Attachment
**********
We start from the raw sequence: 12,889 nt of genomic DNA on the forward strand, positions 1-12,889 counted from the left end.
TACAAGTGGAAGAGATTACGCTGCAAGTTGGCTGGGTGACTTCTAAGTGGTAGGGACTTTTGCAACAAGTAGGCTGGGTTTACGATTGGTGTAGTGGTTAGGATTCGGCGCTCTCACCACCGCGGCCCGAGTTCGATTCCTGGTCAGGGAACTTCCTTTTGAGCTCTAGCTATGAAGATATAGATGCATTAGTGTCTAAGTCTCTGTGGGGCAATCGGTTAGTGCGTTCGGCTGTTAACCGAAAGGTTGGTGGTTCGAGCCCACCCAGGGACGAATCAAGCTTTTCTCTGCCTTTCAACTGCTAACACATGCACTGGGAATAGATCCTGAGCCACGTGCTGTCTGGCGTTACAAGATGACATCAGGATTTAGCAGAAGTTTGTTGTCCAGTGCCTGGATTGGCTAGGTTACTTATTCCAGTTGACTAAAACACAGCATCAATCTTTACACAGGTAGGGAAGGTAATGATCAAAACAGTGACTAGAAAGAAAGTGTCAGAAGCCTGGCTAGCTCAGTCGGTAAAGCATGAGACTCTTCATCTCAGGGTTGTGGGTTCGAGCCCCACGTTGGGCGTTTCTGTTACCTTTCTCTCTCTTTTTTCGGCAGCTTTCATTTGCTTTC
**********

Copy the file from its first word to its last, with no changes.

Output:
We start from the raw sequence: 12,889 nt of genomic DNA on the forward strand, positions 1-12,889 counted from the left end.
TACAAGTGGAAGAGATTACGCTGCAAGTTGGCTGGGTGACTTCTAAGTGGTAGGGACTTTTGCAACAAGTAGGCTGGGTTTACGATTGGTGTAGTGGTTAGGATTCGGCGCTCTCACCACCGCGGCCCGAGTTCGATTCCTGGTCAGGGAACTTCCTTTTGAGCTCTAGCTATGAAGATATAGATGCATTAGTGTCTAAGTCTCTGTGGGGCAATCGGTTAGTGCGTTCGGCTGTTAACCGAAAGGTTGGTGGTTCGAGCCCACCCAGGGACGAATCAAGCTTTTCTCTGCCTTTCAACTGCTAACACATGCACTGGGAATAGATCCTGAGCCACGTGCTGTCTGGCGTTACAAGATGACATCAGGATTTAGCAGAAGTTTGTTGTCCAGTGCCTGGATTGGCTAGGTTACTTATTCCAGTTGACTAAAACACAGCATCAATCTTTACACAGGTAGGGAAGGTAATGATCAAAACAGTGACTAGAAAGAAAGTGTCAGAAGCCTGGCTAGCTCAGTCGGTAAAGCATGAGACTCTTCATCTCAGGGTTGTGGGTTCGAGCCCCACGTTGGGCGTTTCTGTTACCTTTCTCTCTCTTTTTTCGGCAGCTTTCATTTGCTTTC